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Today, Regis’ reach goes well beyond Weston; and Massachusetts; and the Atlantic Ocean; and the Canadian border.

Map of the world with the locations of online Regis students markedAmong the university’s more than 3,400 students, some of the farthest from campus are based in Hawaii, Alaska, and Europe; and while they may not set foot in Weston they are still very much part of the Pride.

“I feel the school does a good job at making me feel connected because there is always someone reaching out to me making sure that I am doing well with the program,” said Jessica Lariego ’23, a nursing student based in Waipahu, Hawaii.

One aspect of the online program that was most attractive to the students is they don’t need to come to campus. If it wasn’t for that flexibility, Micque Mortela, a military-connected learner whose husband is based in Italy, says continuing her education really wouldn’t have been an option.

“One of the positives for me has really been the professors,” said Mortela ’23, who is in the Doctorate of Nursing Practice program. “I haven’t found a single professor who hasn’t been flexible with the time difference and many have gone out of their way to meet with me at times that work for me.”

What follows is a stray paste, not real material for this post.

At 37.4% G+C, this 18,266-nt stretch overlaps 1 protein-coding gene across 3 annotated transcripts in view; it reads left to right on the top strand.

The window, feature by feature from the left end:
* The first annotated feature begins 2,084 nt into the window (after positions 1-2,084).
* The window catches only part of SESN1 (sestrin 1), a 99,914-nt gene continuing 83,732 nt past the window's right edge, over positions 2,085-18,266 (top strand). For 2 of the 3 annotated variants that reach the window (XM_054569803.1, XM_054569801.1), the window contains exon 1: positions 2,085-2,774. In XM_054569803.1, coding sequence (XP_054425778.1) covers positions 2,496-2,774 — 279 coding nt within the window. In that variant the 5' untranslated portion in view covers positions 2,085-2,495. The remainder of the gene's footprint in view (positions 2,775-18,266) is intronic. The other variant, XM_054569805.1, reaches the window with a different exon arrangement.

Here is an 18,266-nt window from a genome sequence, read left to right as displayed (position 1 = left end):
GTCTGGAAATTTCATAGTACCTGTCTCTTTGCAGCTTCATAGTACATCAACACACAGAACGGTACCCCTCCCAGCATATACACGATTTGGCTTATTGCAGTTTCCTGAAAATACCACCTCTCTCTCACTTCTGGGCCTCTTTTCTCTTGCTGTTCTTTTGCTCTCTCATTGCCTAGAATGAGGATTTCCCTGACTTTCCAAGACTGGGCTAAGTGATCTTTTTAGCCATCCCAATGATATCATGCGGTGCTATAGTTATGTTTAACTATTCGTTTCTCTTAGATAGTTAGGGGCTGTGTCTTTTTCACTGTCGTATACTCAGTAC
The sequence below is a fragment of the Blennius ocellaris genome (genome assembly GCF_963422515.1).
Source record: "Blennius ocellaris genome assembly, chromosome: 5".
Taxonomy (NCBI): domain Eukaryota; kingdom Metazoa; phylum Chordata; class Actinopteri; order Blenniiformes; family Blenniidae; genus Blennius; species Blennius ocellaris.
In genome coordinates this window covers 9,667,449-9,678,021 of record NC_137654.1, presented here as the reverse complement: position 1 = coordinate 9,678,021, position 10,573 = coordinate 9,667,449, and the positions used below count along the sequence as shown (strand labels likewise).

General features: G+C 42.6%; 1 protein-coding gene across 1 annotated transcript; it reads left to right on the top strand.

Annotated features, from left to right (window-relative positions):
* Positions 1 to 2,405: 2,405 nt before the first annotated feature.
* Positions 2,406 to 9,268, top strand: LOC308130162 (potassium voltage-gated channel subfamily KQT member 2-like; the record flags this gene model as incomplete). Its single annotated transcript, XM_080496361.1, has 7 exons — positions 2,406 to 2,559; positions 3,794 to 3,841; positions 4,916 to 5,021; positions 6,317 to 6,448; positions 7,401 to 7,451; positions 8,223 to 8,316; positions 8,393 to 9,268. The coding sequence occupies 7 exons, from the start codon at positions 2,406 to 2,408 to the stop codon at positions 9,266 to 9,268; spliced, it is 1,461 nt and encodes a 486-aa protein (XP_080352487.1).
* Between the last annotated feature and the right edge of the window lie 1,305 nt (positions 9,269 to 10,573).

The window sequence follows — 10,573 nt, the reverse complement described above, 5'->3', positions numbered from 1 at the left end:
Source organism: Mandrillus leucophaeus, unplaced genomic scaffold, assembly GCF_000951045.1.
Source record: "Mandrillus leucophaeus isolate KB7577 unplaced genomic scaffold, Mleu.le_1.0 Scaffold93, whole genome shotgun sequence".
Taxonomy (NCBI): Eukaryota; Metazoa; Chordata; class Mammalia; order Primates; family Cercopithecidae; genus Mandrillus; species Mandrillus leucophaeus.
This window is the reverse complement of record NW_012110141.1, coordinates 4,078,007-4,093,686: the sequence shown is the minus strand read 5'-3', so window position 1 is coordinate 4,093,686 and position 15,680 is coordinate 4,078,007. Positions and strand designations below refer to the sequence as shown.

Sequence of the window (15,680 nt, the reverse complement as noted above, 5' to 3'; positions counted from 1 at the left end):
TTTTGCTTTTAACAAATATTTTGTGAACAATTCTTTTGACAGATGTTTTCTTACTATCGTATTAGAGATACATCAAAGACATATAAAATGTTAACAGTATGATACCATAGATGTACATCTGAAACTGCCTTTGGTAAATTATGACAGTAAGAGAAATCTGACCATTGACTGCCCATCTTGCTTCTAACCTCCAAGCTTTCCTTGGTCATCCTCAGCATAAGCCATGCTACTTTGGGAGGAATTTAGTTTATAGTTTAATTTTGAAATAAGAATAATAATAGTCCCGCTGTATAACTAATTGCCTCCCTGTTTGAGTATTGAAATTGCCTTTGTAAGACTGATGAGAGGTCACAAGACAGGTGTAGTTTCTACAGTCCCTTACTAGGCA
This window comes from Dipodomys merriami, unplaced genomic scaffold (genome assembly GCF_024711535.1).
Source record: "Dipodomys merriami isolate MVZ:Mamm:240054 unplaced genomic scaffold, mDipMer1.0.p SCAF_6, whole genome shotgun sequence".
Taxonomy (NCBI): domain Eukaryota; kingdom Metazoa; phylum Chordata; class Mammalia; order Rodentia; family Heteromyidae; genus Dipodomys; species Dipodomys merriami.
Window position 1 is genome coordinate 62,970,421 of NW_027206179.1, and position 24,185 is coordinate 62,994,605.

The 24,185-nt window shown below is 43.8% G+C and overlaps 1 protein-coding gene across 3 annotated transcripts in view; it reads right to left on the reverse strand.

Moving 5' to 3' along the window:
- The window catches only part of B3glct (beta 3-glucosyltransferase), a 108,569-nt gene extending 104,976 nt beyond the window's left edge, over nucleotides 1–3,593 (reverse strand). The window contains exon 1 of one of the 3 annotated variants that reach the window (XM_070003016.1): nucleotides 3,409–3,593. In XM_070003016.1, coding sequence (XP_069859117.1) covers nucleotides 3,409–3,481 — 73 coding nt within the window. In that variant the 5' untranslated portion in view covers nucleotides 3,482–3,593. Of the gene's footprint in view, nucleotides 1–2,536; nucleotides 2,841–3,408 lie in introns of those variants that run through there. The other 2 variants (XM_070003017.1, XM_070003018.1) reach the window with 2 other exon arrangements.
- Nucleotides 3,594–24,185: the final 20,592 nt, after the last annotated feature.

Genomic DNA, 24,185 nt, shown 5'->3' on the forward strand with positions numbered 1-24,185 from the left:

And that flexibility allows students to continue to meet the other demands in their lives. Elizabeth Hesse ‘24, also in the DNP program, launched the COVID-19 response operations for Anchorage, Alaska, the state’s largest city. Fellow Alaskan Whitney Summers works in the maternal fetal medicine department at Alaska Native Medical Center, providing high risk pregnancy care to all Alaska Native/American Indian and military families throughout the state.

“Having a family, working full time, serving in the U.S. Public Health Service, there were a lot of responsibilities I had to factor in before pursing my degree, but all my research made it seem like (Regis was) the perfect fit for me,” said Summers ’23.

Most of the students say they stay connected with classmates through social media groups, text messages, and course discussions. And while they may not have the chance to meet classmates in person, they certainly build relationships as the cohort progresses.

“I have been able to maintain some of level of connection, mostly through messaging and emails with classmates,” said Caitlyn Parnell ’23, who lives in Germany where her husband is based. “We’ll find ways to study together.”

The distance, or more specifically the time differences, can pose some initial challenges. But despite the various obstacles adult learners, especially those far away, have to juggle as they pursue their education, these students agree it is worth it.

“You can make a bigger difference in the communities you serve by going back to school,” Hesse said.